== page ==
Kim Dong-in (1900-1951), together with Yi Gwang-su, is one of early modern Korean literature’s representative writers of “pure” fiction. His debut work “The Sorrow of the Weak,” which appeared in the journal Changjo (Creation) in 1919, is considered the first Korean short story to focus in earnest on character development and psychological analysis. A clear, concise style is the hallmark of Kim’s writing. As the first author to adopt the plain past tense “-ieottda” style and to establish an objective stance in fiction with a third person point of view, he is regarded as having employed a realistic technique and well-rounded character types, in contrast to Yi Gwang-su, who saw literature as a vehicle for enlightenment and whose characters were more flatly drawn.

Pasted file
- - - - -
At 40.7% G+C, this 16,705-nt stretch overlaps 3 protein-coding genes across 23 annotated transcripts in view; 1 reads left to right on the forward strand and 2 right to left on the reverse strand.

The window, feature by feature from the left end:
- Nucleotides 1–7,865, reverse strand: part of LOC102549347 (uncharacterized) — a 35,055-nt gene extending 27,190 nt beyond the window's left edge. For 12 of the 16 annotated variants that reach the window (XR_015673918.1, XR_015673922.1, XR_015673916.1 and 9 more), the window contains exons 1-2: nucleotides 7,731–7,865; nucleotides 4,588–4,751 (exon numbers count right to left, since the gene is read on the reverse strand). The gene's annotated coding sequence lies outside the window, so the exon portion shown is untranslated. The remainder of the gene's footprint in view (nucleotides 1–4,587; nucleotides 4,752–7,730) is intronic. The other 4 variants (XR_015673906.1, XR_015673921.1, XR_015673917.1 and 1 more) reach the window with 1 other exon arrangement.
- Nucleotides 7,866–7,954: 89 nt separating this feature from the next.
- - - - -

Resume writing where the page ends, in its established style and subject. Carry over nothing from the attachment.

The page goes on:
At the same time, Kim declared that fiction should create an autonomous world whose value inhered within itself. His belief in “art for art’s sake” led him to a unique method of composition which he likened to handling puppets. In Kim’s view of literary creation a writer must act like a puppet master, controlling his characters, just as God created human beings. This attitude contributes unbridled free rein to a writer’s imagination.